Sunday, September 13, 2009

What is salicylate free?

 While I was under hospital care I had three different lists of foods and substances with and without salicylate. The first was sent out by the consultant and had been compiled by the British Allergy Foundation. The later ones were compiled by the dietician.

There are some big differences. By the end of the period, the dietician had split foods into negligible, low, moderate, high and very high. The original British Allergy Foundation merely classified them as high and low.

Mostly I try to keep to a diet high in fish and some basic near-zero salicylate foods such as cabbage, leek and banana. Other foods have crept in however.

I eat grapes. The original list said they were "high" and to be avoided. The last list says low. I don't find a problem.

The first list said broccoli was low. The last one says high. I avoid it.

The first list said pineapple juice was high. The last list says low. When I tried it I was quite ill. I avoid it.

The first list said sweetcorn was high. The last list said it was moderate but that corn on the cob is low. What's the difference? I've been eating it but I did notice the other day, it left me with a burn a little like curry.

The first list said all tomato was high. The last list says fresh tomato is low and may be okay. I avoid it.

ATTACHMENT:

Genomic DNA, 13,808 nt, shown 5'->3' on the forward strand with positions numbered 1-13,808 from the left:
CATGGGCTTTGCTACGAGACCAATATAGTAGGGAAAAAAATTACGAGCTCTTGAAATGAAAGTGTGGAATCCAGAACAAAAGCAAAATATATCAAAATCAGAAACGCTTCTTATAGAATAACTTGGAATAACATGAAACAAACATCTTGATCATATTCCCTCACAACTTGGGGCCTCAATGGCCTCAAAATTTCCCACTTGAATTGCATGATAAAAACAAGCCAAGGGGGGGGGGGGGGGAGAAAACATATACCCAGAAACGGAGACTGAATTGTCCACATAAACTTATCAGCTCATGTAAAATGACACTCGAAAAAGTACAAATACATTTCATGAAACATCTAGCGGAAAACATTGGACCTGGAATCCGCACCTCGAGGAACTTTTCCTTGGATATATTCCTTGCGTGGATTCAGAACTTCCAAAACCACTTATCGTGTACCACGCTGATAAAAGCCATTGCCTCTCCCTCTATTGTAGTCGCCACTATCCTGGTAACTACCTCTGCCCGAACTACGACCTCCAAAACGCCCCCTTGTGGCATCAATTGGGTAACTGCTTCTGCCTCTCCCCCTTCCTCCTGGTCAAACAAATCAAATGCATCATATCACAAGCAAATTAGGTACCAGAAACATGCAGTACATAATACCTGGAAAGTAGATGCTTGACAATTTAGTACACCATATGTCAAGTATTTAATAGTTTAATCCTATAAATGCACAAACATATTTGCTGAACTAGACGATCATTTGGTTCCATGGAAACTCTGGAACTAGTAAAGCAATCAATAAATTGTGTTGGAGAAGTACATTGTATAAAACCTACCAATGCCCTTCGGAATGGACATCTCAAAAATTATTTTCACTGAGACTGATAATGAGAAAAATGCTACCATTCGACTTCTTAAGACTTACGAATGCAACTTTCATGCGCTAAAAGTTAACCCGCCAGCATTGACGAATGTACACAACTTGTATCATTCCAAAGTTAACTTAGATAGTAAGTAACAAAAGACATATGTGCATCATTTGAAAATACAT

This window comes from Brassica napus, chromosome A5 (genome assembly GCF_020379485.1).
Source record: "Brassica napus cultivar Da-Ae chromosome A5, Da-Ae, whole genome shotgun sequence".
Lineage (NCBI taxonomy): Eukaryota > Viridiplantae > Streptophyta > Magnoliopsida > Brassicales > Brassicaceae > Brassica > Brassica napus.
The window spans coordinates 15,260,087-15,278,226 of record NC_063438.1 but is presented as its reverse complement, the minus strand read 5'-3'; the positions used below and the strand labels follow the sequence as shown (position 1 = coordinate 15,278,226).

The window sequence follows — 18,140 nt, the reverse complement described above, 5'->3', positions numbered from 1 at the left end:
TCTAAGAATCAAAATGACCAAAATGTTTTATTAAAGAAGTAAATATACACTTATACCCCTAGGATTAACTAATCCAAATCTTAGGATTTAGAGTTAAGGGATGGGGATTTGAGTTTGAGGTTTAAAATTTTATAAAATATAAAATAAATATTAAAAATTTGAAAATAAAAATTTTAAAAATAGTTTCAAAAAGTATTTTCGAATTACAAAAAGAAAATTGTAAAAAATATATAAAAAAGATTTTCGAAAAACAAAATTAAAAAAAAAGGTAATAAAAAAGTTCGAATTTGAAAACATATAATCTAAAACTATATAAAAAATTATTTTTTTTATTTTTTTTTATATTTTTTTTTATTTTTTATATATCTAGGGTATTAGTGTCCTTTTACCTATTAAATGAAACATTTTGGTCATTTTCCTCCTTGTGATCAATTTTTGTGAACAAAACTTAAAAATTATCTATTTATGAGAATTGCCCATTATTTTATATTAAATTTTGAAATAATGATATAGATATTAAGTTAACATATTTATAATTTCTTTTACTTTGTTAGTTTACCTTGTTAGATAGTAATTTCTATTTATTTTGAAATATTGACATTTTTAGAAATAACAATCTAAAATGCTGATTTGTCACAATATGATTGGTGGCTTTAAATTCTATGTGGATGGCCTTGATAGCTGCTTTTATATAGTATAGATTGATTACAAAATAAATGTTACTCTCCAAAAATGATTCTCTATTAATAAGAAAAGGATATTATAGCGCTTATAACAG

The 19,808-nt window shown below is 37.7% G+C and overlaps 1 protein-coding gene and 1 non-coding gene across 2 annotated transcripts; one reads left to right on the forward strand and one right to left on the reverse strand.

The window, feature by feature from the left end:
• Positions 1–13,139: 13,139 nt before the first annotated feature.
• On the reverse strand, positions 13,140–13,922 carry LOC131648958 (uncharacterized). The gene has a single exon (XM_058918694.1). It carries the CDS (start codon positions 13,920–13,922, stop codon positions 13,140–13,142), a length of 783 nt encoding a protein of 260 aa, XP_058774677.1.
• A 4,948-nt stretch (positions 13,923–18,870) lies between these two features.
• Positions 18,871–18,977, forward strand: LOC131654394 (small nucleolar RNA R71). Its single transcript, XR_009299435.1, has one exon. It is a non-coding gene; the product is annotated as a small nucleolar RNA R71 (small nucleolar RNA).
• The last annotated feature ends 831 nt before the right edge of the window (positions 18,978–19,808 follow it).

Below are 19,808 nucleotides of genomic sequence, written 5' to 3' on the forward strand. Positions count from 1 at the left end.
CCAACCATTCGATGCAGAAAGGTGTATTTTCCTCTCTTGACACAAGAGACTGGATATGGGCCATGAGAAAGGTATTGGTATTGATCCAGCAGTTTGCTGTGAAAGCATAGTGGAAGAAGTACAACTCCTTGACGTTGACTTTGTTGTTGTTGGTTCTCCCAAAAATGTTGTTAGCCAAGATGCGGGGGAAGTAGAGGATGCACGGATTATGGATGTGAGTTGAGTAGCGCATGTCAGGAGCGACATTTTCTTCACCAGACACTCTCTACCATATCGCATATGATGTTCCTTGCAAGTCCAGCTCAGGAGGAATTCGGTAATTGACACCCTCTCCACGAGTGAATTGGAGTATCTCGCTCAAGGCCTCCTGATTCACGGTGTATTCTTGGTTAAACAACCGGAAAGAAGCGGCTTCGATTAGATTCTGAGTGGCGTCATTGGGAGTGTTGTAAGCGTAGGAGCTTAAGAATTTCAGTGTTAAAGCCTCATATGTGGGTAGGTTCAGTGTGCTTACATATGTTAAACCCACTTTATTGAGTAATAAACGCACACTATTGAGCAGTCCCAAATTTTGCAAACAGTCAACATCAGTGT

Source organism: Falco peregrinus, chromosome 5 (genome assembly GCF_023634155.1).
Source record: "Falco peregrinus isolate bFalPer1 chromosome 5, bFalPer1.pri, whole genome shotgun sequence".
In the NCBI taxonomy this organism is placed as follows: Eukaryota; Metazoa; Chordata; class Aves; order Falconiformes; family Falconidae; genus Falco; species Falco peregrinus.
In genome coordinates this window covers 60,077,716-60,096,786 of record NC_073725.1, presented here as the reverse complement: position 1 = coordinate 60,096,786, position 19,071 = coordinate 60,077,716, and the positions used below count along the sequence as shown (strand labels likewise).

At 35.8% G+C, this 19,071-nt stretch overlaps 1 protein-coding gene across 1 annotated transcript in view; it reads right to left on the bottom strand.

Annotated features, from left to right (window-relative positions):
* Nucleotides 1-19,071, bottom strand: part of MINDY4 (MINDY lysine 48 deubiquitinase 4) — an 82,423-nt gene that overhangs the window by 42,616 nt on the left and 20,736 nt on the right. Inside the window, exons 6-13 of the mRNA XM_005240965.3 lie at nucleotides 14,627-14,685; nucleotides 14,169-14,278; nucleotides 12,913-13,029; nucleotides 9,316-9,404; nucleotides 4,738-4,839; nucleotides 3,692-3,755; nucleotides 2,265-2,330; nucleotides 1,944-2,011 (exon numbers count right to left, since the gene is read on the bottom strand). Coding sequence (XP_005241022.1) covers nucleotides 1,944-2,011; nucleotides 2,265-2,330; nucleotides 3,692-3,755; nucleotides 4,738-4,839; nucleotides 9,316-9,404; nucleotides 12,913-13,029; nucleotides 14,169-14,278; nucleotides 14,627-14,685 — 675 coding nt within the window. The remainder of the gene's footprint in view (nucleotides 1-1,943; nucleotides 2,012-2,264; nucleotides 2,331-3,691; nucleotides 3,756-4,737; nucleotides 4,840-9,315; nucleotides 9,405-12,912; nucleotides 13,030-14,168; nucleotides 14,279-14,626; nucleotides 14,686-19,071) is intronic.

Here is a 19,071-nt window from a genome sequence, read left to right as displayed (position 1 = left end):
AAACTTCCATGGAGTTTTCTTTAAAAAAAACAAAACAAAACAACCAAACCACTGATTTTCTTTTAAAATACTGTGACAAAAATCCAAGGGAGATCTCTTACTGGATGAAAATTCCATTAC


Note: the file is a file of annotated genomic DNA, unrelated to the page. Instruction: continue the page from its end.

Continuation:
The first list said cherries were high. The last list says canned cherries are low. I've been avoiding them - maybe I could try cherry products such as Black Forest Gateau.

The last list says green beans are okay. The first list didn't mention them and I've been avoiding them - although I love them.

The first list says parsnips are low. The last list says moderate. I've given them up quite recently.

Both lists say onions, mango and lemons are low, yet I've always avoided them. Maybe I just don't like onion and found it a good excuse to get everyone cooking with leek. I don't know why I would choose to avoid mango and lemon. I must find the second list - because that's maybe when I gave up on these two.

Perhaps I should try to find an even more up to date list. Or perhaps there simply isn't enough research on the subject.


1 comment:

Unknown said...

Hi, I am just venturing into this land of unknown after suffering an anaphylactic shock to aspirin. An opened minded dermatologist suggeted I research salicylate sensitivity but like previous bloggers on this site, I find the information so conflicting! Is it just a question of trial and error for what suits you? Any advice or helpful websites or, even, recipes would be gratefully received. Thanks. Joy